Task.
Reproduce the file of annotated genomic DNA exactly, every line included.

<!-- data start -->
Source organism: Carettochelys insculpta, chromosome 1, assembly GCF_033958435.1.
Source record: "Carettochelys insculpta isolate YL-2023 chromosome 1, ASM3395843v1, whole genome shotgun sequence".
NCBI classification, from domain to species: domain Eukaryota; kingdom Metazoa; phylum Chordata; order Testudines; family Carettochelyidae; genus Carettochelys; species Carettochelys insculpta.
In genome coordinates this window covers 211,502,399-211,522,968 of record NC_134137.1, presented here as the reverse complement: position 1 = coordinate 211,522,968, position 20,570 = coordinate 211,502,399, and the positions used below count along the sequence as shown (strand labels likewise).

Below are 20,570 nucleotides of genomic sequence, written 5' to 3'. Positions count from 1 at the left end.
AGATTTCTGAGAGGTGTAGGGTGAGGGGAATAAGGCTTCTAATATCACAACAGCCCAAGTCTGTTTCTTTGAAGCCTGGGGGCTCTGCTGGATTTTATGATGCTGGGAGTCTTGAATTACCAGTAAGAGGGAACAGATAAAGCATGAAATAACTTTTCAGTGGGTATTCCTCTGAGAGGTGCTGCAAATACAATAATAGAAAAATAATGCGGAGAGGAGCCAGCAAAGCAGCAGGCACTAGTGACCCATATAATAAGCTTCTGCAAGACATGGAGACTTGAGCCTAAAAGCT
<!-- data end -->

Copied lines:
Source organism: Carettochelys insculpta, chromosome 1, assembly GCF_033958435.1.
Source record: "Carettochelys insculpta isolate YL-2023 chromosome 1, ASM3395843v1, whole genome shotgun sequence".
NCBI classification, from domain to species: domain Eukaryota; kingdom Metazoa; phylum Chordata; order Testudines; family Carettochelyidae; genus Carettochelys; species Carettochelys insculpta.
In genome coordinates this window covers 211,502,399-211,522,968 of record NC_134137.1, presented here as the reverse complement: position 1 = coordinate 211,522,968, position 20,570 = coordinate 211,502,399, and the positions used below count along the sequence as shown (strand labels likewise).

Below are 20,570 nucleotides of genomic sequence, written 5' to 3'. Positions count from 1 at the left end.
AGATTTCTGAGAGGTGTAGGGTGAGGGGAATAAGGCTTCTAATATCACAACAGCCCAAGTCTGTTTCTTTGAAGCCTGGGGGCTCTGCTGGATTTTATGATGCTGGGAGTCTTGAATTACCAGTAAGAGGGAACAGATAAAGCATGAAATAACTTTTCAGTGGGTATTCCTCTGAGAGGTGCTGCAAATACAATAATAGAAAAATAATGCGGAGAGGAGCCAGCAAAGCAGCAGGCACTAGTGACCCATATAATAAGCTTCTGCAAGACATGGAGACTTGAGCCTAAAAGCT